Friday, December 4, 2015

Christmas decorating memories


Christmastime is a season of remembering. Some days it can seem that we are caught up like Ebenezer in a visitation of the Spirit of Christmas Past. So it was for me this week, when I headed outside to clip magnolia branches for my Christmas decorations.  


I was rudely reminded that I no longer have a magnolia tree in my yard.  This past February brought snows and ice storms, and one of the storms took out my prized magnolia.  Only through the generosity of neighbors do I have any magnolia leaves this year.  

As I snipped a few leaves from a neighbor's tree, suddenly I was once again a new mom, very young and struggling to make ends meet. I lived with my husband and my darling six-month-old son in Michigan, 500 miles away from our families in Tennessee. We had just bought our first house, and I wanted it to look special for Christmas, but my budget was very limited.  Naturally, I looked outdoors for greenery to bring inside. And there I stopped, as I realized that there were no big magnolia trees in Michigan. No beautiful waxy leaves to arrange just so atop a mantelpiece or in a windowsill. I had spent all my life in the South, and Christmas just didn't seem like Christmas without magnolia leaves decking the halls.

Early one morning my mother called, as she often did, and I lamented the lack of magnolia leaves. "Hmmm," she said. "I never thought about the fact that magnolias don't grow in Michigan."

"There are lots of magnolias here," I answered, "just not the evergreen kind. Not the grandiflora with the big beautiful leaves that I want."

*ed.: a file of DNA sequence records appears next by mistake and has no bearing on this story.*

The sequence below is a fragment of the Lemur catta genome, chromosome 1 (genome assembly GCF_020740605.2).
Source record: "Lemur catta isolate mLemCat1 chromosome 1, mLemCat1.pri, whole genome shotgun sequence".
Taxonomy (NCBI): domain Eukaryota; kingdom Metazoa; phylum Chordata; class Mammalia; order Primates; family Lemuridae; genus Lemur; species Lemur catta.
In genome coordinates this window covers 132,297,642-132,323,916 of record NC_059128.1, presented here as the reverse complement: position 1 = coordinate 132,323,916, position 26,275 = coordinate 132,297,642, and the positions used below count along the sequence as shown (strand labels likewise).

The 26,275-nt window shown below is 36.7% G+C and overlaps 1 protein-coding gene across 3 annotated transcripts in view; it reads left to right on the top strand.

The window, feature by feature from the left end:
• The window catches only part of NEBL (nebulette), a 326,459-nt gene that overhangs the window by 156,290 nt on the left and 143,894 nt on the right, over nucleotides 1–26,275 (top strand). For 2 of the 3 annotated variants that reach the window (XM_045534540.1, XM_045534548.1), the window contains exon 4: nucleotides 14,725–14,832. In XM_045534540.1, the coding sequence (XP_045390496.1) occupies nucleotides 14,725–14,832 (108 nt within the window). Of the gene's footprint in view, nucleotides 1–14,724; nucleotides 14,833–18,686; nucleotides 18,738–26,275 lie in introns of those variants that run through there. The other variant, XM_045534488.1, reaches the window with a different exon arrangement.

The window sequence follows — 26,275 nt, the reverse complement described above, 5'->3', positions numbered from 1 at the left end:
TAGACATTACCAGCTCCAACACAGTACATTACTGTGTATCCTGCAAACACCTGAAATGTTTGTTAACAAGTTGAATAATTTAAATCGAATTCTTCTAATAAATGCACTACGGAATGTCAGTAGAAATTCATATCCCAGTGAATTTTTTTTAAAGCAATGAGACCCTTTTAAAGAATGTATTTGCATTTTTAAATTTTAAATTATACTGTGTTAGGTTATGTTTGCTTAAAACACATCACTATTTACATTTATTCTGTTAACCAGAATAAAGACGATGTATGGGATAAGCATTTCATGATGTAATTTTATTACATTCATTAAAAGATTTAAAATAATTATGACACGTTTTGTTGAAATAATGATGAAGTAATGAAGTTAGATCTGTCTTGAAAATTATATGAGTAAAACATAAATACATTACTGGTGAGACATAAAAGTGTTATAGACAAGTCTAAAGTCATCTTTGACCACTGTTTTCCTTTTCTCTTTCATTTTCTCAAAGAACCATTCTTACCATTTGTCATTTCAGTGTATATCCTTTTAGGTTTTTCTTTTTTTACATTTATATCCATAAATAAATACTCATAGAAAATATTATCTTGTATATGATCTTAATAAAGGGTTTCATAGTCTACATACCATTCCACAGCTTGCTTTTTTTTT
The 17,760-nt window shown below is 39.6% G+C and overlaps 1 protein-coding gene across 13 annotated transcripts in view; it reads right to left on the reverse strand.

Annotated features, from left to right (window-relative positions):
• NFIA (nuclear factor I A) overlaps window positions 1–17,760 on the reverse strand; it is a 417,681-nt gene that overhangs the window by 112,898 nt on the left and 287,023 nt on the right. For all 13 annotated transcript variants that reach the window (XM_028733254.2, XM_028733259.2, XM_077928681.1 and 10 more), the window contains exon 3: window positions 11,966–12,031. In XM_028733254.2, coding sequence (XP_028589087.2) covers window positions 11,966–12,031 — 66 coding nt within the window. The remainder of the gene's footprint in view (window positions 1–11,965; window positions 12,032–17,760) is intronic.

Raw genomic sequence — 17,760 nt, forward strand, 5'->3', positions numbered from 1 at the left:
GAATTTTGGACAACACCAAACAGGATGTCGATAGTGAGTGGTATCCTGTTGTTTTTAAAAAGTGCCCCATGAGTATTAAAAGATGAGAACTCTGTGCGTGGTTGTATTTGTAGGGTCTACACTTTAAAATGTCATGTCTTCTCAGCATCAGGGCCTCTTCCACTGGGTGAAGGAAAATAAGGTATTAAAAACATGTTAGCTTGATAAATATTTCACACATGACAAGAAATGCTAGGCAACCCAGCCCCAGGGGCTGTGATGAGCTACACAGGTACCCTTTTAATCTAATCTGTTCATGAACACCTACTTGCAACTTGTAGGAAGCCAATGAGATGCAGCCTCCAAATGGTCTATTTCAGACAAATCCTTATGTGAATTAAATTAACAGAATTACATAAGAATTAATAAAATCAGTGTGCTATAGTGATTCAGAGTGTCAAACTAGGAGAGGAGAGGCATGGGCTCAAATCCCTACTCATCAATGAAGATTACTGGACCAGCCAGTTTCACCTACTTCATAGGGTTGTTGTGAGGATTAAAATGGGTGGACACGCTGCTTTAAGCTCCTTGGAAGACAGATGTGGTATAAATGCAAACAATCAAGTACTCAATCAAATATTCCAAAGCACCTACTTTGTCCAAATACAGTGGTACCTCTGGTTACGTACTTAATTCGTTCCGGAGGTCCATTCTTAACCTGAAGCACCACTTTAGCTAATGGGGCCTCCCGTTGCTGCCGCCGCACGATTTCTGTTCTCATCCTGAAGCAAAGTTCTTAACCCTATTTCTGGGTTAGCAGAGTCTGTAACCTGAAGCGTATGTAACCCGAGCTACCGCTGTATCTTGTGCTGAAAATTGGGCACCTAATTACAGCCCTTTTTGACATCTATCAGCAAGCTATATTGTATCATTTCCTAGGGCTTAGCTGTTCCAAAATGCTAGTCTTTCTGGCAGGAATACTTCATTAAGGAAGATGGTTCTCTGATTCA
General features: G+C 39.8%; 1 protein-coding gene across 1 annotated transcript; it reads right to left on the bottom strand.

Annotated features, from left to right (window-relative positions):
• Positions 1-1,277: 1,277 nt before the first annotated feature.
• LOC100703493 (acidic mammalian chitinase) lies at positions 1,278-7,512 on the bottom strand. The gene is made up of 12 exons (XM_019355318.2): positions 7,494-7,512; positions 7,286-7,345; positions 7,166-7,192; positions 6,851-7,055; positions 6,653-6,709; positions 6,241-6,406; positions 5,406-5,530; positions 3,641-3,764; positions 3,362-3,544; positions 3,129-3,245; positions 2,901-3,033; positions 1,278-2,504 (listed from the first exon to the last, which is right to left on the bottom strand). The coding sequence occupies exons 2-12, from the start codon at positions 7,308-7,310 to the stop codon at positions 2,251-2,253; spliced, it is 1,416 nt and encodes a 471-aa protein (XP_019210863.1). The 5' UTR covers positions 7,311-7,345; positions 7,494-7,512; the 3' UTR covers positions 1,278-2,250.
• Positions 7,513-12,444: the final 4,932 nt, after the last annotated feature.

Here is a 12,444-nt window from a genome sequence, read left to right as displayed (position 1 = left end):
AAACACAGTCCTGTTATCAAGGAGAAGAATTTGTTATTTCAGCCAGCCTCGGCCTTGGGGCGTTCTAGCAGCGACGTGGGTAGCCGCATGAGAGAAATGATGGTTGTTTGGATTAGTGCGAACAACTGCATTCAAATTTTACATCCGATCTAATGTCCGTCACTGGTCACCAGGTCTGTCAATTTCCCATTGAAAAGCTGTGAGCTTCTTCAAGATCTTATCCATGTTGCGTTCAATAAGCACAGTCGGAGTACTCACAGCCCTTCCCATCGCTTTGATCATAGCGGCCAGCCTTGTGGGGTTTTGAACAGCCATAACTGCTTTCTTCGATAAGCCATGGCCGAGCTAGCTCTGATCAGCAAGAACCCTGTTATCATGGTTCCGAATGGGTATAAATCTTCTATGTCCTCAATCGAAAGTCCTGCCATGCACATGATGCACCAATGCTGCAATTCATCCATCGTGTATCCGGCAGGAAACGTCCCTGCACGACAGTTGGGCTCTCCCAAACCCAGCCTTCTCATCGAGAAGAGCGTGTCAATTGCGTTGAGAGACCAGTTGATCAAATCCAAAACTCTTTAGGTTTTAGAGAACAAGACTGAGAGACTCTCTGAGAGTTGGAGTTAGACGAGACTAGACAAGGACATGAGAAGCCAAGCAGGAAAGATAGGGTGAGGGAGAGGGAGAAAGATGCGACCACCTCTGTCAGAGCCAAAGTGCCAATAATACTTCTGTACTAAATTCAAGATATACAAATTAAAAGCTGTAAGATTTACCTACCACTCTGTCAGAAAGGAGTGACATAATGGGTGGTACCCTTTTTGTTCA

"Too bad you can't pop down here for a few minutes," Mama mused. "You know Nancy has four huge trees right in her front yard."

Nancy was one of my mother’s best friends, and my mind’s eye pictured the four mature trees that stood just beside her front porch. "Wouldn't that be nice?" I sighed. 


Our conversation turned to other topics.  Then I hung up the phone and made my way outdoors, where I gathered clippings of pine and fir and yew to fashion into wreaths and swags.  My husband and I lit the Christmas tree and the fire and prepared to spend our first holiday season away from the South.

A few days later, a UPS truck stopped in front of my house. The man in brown walked to the door, bearing a huge box and wearing a puzzled expression. As I signed for the package, he shook his head and said, "I can't imagine what could be in this box. It weighs almost nothing."

Puzzled, I accepted the package from him. It was addressed to me, and it was from my mother. I eagerly tore it open to discover branch after branch of magnolia leaves.  Each stem was carefully wrapped in damp paper towels and encased in plastic bags, as fresh as if they'd just been cut.  With Nancy’s help, Mama had collected dozens of magnolia cuttings, then boxed them up and sent them to me.



It's now been many years since my mother died.  I am grateful that I moved back to the South before she left us. I was there when she passed from this life.

Now that I'm safely back in the South, I can collect my own magnolia leaves. But every time I do, I can't help but remember the time that my mother understood how my soul needed a bit of home. And since I couldn't get it for myself, she had it delivered. Via God and UPS.